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The Importance of Data Cleansing and Matching for Data Compliance

Data compliance standards (such as GDPR, HIPAA, and CCPA, etc.) are compelling corporations to revisit and revise their data management strategies. Although each standard enforces its own specific regulations, but in a nutshell, the core objective is to give citizens more control over their personal data. These standards define a set of rules for businesses and corporations that operate within a specific geographic location (GDPR for Europe, CCPA for California) or work in a specific industry (HIPAA for healthcare), and so on. 

Under these data compliance standards, companies are obliged to protect the personal data of their customers and ensure that data owners (the customers themselves) have the right to access, change, or erase their data. Apart from these rights granted to data owners, the standards also hold companies responsible for following the principles of transparency, purpose limitation, data minimization, accuracy, storage limitation, security, and accountability.  

This puts immense pressure on organizations as they try to understand how to make their data management strategies comply to these rules and principles. It has become imperative to have a data quality management framework that ensures and enables all six data quality dimensions. But to achieve that, it is crucial to clean, transform and standardize customers’ personal data records through various processes of data matching, linking, deduplication, and merging. 

 

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Data quality management processes for data compliance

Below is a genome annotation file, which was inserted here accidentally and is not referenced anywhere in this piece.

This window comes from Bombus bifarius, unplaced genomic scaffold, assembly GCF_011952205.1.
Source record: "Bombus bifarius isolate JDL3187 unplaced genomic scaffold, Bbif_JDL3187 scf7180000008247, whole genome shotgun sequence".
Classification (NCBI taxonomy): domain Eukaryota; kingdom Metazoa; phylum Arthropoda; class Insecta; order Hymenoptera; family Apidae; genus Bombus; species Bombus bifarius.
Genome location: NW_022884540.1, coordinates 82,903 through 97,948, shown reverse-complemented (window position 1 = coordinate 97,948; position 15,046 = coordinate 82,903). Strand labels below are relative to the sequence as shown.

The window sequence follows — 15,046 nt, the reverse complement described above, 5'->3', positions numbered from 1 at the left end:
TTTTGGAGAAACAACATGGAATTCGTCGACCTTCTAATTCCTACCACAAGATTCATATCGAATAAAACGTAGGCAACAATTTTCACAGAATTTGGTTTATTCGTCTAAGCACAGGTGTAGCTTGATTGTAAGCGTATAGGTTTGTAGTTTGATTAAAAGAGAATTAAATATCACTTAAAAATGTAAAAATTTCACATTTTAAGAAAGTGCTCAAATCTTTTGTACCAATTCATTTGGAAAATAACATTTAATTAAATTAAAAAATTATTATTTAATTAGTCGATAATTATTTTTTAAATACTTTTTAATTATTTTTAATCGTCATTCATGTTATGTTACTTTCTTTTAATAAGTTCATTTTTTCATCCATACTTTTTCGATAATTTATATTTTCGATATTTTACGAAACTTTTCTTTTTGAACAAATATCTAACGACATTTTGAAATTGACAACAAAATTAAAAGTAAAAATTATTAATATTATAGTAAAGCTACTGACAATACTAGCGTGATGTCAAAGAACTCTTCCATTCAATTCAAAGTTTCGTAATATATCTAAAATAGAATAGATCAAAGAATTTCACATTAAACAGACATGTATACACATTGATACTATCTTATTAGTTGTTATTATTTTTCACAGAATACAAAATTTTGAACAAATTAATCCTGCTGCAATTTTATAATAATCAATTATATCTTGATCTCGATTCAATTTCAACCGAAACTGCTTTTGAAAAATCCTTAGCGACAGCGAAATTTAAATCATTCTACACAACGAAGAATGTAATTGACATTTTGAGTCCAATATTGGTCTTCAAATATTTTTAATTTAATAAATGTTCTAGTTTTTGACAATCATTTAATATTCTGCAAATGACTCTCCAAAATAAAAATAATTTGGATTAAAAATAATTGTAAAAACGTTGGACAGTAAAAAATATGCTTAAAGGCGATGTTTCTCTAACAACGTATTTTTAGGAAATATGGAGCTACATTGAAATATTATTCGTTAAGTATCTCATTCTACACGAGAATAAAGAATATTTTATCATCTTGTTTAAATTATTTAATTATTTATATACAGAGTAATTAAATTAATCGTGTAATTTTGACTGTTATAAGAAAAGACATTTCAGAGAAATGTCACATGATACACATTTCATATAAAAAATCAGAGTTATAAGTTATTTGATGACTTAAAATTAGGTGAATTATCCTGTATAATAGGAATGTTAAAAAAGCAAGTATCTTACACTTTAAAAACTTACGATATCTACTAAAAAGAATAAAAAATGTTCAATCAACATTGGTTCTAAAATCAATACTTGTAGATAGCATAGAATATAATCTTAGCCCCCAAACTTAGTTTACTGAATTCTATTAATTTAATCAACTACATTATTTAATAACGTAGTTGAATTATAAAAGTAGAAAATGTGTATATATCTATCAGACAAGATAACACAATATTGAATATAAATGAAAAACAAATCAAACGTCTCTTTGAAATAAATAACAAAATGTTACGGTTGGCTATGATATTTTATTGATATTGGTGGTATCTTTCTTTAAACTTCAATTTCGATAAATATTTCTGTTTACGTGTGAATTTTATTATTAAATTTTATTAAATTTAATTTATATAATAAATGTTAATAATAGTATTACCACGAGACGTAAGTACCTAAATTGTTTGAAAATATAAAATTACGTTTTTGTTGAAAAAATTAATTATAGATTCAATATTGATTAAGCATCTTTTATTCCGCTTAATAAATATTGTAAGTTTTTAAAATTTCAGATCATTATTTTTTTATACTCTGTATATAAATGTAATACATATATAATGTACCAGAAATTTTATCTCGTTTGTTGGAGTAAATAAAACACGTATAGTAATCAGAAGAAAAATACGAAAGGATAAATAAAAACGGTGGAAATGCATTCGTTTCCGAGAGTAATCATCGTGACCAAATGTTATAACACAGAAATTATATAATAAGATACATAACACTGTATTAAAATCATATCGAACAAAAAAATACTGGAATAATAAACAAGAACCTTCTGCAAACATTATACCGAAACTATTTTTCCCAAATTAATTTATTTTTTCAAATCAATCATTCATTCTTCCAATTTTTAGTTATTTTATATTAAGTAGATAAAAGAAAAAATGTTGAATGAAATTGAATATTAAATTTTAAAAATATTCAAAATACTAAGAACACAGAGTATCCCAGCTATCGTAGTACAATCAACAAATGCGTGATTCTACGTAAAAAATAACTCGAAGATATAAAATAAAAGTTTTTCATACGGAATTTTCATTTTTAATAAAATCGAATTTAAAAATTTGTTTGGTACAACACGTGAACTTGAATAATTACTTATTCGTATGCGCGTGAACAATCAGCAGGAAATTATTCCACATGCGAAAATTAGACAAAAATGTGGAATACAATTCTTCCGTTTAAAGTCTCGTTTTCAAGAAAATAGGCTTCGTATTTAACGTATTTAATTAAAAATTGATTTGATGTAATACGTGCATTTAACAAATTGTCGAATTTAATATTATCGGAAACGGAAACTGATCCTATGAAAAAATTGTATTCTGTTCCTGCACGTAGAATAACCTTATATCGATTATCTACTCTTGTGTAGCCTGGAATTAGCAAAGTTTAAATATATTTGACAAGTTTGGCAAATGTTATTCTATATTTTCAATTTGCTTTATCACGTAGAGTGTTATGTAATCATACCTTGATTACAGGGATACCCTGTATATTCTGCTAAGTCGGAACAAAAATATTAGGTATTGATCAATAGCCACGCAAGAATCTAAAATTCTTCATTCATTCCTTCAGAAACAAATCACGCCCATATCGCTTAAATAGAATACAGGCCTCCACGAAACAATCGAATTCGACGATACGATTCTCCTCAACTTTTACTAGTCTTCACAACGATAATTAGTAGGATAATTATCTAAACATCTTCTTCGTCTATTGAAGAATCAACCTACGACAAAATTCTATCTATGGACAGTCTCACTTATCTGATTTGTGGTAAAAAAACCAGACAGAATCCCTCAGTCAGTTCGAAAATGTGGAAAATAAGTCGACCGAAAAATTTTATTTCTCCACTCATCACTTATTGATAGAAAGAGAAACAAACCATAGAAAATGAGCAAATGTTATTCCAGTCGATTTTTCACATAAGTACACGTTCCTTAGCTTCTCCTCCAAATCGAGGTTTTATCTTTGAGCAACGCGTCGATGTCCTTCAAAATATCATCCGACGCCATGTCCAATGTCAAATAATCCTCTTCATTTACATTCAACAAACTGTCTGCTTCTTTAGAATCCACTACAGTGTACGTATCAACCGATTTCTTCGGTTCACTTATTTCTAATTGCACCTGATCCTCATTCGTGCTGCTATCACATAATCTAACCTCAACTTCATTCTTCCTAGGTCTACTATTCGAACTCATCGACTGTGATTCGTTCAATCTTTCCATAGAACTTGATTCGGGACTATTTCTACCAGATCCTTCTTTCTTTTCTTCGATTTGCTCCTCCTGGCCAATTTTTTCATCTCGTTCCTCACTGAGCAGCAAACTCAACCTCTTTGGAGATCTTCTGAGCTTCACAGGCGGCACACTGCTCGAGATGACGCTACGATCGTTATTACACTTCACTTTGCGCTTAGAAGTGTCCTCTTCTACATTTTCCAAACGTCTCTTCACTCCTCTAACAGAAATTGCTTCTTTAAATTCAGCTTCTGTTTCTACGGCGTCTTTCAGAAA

GDPR’s Article 5 defines the key seven principles which are at the core of GDPR compliance.

Article 5 (1) (d) states that personal data should be:

“accurate and, where necessary, kept up to date; every reasonable step must be taken to ensure that personal data that are inaccurate, having regard to the purposes for which they are processed, are erased or rectified without delay;” 

Similarly, HIPPA’s Privacy Rule gives a patient the right to:

“…ask to see and get a copy of your health records… and have corrections added to your health information…” 

With large amounts of data being monitored and collected every second of the day, ensuring data accuracy is one of the biggest concerns. Personal data exists and is being used across disparate data applications, and then it is processed by different departments for various purposes. Earlier, inaccurate data records impacted an organization’s business intelligence process and insights. But now, companies are under legal obligation to keep their data clean and minimal.

Read on to see how different processes of data quality management can help you to comply with various data compliance standards mentioned above:

Data profiling